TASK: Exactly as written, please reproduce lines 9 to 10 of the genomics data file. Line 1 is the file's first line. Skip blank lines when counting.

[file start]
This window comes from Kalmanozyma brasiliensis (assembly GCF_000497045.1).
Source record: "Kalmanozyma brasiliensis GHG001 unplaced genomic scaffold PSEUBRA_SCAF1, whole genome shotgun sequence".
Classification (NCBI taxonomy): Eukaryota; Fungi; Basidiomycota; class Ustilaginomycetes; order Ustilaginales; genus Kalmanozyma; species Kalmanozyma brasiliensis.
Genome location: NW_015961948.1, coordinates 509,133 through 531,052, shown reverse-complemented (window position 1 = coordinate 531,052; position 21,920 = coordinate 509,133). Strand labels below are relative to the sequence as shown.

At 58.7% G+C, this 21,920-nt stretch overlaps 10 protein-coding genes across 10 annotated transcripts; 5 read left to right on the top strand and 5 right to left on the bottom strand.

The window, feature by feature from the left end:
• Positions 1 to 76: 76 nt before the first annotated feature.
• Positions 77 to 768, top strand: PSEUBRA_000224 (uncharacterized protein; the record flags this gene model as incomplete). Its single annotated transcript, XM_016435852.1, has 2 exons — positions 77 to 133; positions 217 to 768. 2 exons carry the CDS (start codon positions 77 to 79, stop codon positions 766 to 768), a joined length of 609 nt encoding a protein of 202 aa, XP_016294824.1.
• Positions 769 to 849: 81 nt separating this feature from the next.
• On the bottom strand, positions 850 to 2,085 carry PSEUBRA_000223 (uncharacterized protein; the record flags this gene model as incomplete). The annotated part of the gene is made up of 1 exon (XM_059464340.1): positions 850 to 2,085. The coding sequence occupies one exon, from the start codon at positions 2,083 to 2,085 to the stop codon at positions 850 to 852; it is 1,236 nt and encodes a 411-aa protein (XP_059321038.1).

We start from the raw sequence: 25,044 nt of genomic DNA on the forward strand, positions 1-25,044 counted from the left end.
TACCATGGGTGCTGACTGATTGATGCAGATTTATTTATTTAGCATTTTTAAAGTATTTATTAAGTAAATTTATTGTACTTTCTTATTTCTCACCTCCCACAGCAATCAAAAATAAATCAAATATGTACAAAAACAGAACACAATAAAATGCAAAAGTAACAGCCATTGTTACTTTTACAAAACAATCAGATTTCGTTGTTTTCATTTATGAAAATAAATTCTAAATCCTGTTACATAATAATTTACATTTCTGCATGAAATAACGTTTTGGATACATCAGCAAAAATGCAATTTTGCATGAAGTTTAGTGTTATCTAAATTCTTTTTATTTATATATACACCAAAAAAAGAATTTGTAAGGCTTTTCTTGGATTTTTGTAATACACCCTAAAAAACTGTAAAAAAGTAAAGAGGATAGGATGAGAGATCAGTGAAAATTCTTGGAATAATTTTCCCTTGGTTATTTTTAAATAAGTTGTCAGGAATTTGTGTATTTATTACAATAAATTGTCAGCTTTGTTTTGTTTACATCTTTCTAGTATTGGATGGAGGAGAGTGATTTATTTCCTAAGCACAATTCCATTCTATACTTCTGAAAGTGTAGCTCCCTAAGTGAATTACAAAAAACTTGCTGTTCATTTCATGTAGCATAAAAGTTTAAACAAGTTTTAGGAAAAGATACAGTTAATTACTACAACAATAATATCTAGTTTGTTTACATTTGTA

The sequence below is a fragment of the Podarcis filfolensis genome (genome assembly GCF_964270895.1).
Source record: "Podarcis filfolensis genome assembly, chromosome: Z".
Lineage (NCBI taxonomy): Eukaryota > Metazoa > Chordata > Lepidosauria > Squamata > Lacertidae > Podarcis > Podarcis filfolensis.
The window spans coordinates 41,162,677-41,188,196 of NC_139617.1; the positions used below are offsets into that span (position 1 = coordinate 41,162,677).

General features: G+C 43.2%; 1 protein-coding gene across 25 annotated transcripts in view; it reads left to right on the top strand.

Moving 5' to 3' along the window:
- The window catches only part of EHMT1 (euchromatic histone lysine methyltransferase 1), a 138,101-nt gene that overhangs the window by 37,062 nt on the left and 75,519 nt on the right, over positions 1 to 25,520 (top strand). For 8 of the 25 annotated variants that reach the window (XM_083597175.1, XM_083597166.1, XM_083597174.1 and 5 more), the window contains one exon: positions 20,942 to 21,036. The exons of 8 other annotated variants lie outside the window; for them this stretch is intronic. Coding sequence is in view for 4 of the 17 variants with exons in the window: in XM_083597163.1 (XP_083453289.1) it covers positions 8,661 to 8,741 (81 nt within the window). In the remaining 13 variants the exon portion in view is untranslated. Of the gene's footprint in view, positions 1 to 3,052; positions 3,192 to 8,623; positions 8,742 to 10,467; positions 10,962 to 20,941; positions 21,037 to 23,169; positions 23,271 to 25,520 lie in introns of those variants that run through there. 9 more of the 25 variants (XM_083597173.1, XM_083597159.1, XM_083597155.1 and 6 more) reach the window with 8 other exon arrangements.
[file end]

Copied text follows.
• Positions 769 to 849: 81 nt separating this feature from the next.
• On the bottom strand, positions 850 to 2,085 carry PSEUBRA_000223 (uncharacterized protein; the record flags this gene model as incomplete). The annotated part of the gene is made up of 1 exon (XM_059464340.1): positions 850 to 2,085. The coding sequence occupies one exon, from the start codon at positions 2,083 to 2,085 to the stop codon at positions 850 to 852; it is 1,236 nt and encodes a 411-aa protein (XP_059321038.1).